His latest--David and Goliath: Underdogs, Misfits, and the Art of Battling Giants--turns the idea of the "underdog" on its head, exposing the ways we often misinterpret perceived advantages (and disadvantages) that produce surprising results which, upon Gladwellian inspection, aren't surprising at all. Gladwell spared a few minutes from a busy media schedule at Book Expo America to talk about his new book.

 

 

See more titles by Malcolm Gladwell.

Some People Will Get Mad: An Interview with Richard Dawkins

Dawkins_WonderThroughout his storied scientific career, Richard Dawkins has never backed down from big or controversial ideas. Whether he's revolutionizing the discussion over genetics and natural selection (as he did with The Selfish Gene, his landmark 1976 book that also expanded the conversation well beyond the scientific community) or making provocative statements in the debate between atheism and religion, Dawkins has never backed down from a good fight, either. (Check The God Delusion and its more than 2,000 customer reviews for a taste of that fracas.)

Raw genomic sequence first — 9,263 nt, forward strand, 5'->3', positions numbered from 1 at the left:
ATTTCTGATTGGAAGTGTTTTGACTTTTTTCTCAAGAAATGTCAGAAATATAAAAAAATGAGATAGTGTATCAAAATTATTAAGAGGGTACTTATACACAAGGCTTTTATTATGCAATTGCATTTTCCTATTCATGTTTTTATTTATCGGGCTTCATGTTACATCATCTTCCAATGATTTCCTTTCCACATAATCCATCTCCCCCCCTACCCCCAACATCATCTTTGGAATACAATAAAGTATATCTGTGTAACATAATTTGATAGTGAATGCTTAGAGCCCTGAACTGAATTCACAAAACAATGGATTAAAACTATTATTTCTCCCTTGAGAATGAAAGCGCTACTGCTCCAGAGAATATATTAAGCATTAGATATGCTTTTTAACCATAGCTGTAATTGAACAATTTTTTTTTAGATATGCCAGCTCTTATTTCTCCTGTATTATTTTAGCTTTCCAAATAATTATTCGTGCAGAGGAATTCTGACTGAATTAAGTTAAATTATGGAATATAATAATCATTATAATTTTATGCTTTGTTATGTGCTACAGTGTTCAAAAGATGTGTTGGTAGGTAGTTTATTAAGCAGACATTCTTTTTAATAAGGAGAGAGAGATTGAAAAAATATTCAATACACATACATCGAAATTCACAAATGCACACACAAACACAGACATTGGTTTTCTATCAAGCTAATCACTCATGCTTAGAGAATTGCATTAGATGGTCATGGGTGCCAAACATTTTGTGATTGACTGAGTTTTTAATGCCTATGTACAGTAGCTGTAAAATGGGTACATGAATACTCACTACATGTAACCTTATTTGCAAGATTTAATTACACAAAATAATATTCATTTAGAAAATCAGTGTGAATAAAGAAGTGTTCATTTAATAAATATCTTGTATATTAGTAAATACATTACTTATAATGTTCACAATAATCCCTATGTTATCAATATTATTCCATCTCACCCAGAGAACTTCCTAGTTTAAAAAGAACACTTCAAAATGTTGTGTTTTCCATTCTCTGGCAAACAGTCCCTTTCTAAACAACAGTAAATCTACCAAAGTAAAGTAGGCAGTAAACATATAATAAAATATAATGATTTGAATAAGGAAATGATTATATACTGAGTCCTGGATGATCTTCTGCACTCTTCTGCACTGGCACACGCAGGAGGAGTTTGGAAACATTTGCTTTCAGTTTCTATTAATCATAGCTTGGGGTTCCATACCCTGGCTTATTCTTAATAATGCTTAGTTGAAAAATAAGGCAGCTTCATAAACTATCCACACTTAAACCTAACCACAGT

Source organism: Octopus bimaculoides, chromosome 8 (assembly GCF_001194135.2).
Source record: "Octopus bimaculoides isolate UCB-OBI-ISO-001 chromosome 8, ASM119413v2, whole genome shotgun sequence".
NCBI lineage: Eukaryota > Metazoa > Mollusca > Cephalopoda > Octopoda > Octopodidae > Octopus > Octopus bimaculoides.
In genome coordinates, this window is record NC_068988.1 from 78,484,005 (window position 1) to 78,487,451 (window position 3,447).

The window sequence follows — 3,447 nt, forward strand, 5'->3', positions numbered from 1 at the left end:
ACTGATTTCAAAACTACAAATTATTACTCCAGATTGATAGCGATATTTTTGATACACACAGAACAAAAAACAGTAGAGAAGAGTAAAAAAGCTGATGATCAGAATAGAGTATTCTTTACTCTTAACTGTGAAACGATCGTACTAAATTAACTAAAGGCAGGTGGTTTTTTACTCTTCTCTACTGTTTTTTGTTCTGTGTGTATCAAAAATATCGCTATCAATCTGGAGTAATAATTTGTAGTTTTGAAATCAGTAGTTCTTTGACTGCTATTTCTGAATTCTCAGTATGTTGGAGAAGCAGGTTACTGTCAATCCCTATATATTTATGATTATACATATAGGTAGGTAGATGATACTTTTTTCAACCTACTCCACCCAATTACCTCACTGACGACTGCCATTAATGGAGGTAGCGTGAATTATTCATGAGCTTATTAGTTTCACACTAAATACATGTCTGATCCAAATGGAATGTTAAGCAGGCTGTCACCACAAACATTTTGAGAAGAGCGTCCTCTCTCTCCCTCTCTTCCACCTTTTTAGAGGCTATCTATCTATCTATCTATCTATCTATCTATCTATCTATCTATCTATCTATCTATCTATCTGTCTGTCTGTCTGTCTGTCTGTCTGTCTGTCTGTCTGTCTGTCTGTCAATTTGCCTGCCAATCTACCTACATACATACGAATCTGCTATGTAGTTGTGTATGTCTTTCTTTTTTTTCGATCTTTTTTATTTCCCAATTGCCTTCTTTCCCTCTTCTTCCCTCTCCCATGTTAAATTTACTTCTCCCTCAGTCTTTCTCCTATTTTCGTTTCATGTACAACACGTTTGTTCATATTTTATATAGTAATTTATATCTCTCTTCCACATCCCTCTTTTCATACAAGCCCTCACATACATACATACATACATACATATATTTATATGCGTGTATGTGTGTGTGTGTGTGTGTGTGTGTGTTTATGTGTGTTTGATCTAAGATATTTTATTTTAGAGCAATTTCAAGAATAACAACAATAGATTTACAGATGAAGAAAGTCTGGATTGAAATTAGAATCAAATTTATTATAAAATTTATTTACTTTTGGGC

With his latest release, An Appetite for Wonder: The Making of a Scientist, Dawkins pulls back the curtain on his upbringing, eductaion, and the events that led him to a career as a groundbreaking geneticist, as well as behind-the-scenes looks at his early research techniques and ideas. He stopped by our room at Book Expo America in May to talk about the memoir (available September 24), as well as other topics--some big, some controversial, but all definitely Dawkins. The following is an edited transcript of that conversation.

Jon Foro: Why did you choose to write a memoir at this point of your career?

Richard Dawkins: I’m getting on a bit, and my mother’s getting on, too—she’s 96—so it was a good opportunity to tap her memories about my childhood. Quite a bit of it is about my childhood. I hope it’s funny, I hope it’s entertaining. And I’ve long wanted to do something like this.